Jeremy's Weblog

I recently graduated from Harvard Law School. This is my weblog. It tries to be funny. E-mail me if you like it. For an index of what's lurking in the archives, sorted by category, click here.

Tuesday, June 08, 2004

More about lunches, because that's my favorite topic lately. So, like I've said, every morning at about 10:30, we start to get a barrage of e-mails on the summer associate list. "2 spots left for lunch at Pan-Asian Bistro Grill. First to reply get it." Eight to twelve seconds later: "Lunch full." "1 spot for lunch with Litigation associates at Fusion Gardens. Preference to those I haven't had lunch with yet." Eight to twelve seconds later: "I've received 31 replies, but Carol's came before I even pushed send, so she gets it. Sorry!" "Might have two spots left for a lunch I'm putting together at Genetically Modified Fish Spa this afternoon. Preference to those with killer smiles." Eight to twelve seconds later: "One more spot has opened up. Preference to those not wearing socks." Eight to twelve seconds later: "Changed my mind. Preference to those who don't smell like cheese." Eight to twelve seconds later: "No, actually, you do smell like cheese." Eight to twelve seconds later: "Sorry, I meant that just to go to Jim, not the whole list." Eight to twelve seconds later: "Lunch full. For now. Ha ha ha."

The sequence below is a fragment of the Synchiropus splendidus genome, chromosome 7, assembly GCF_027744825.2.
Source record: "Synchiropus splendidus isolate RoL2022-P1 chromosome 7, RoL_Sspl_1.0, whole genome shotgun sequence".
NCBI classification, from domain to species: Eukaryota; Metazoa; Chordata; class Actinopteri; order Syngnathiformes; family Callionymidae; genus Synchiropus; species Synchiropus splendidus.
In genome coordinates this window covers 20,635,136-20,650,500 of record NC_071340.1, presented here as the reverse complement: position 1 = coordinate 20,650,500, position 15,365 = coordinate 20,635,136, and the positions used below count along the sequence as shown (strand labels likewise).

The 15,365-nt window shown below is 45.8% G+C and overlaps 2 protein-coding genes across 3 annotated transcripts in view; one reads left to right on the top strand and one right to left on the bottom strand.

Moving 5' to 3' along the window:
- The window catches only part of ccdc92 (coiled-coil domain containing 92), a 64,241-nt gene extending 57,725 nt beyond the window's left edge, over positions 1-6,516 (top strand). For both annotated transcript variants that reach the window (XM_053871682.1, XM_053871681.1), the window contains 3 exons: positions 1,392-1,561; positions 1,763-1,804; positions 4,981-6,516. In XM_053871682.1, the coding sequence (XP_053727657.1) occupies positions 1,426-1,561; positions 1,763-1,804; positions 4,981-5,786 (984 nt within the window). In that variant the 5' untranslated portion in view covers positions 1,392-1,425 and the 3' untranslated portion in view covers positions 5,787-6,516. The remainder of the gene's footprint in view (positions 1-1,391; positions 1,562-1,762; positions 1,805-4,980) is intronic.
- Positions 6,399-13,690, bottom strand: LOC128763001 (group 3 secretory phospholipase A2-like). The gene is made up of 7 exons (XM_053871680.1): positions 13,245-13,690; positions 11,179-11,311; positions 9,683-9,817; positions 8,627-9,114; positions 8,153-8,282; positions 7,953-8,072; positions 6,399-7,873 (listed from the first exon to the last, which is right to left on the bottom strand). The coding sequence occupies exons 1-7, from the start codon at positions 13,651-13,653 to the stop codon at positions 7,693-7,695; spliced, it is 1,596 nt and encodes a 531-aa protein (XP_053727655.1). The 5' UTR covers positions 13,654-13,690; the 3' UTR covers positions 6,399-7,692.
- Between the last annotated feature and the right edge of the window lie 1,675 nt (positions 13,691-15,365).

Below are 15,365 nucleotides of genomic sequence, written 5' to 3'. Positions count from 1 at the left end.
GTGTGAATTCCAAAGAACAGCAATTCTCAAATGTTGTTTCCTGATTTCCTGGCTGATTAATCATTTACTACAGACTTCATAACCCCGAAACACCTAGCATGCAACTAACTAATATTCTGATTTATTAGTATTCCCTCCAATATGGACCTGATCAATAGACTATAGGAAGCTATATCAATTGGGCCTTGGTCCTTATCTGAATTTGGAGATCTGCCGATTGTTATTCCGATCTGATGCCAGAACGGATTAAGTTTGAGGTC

Just getting into a lunch has become the game of the day. But once you're there.... I've figured out two things:

(1) Expensive food loses its ethnicity above a certain point. Everything becomes fusion no matter where it starts. "Miso-glazed salmon" is simultaneously high-end French, Chinese, American, Japanese, German, Swiss, and Ethiopian. "Lobster-glazed pork," unbelievably, becomes kosher if priced above $26. As prices go up, food becomes younger. Baby greens, baby octopus, baby lamb chops, baby veal, and baby pudding. I'm kidding about the baby pudding. So far. And dessert is the best part of every meal, even if "exotic Asian fruit tower" turned out to be apple pie, and "honeydew granita" turned out to be green-colored italian ices. At one restaurant, the waitress describing the dessert almost strained the bounds of credibility: "The chocolate-mocha layer cake is quite extraordinary. It's a layer of chocolate," she said, tracing a layer in the air with her finger, "followed by a layer of mocha, then a layer of chocolate, and a layer of mocha, and a layer of chocolate, and a layer of mocha, and a layer of chocolate, and a layer of mocha--" I was getting the drift. How many layers were in this cake? "--and a layer of chocolate, and a layer of mocha, and a layer of chocolate--" This is why these are three-hour lunches. She's still describing the dessert.

(2) Too much food. I go out to one of these lunches and four days later I'm still full, still digesting the baby tuna steaks with the baby asparagus and the baby cheesecake. I can't eat dinner, I can't eat breakfast... until someone offers to pay for those meals, too. And I come back to the office and I'm ready for a nap. Like a baby. Octopus. Grilled atop a wild mushroom ragout with baby field greens dressed in balsamic vinegar and pine nuts with a side of crisped leek and smoked kale and braised plum and seared shark and chewed steak. And some homemade verisimilitudes and a side of slurvy.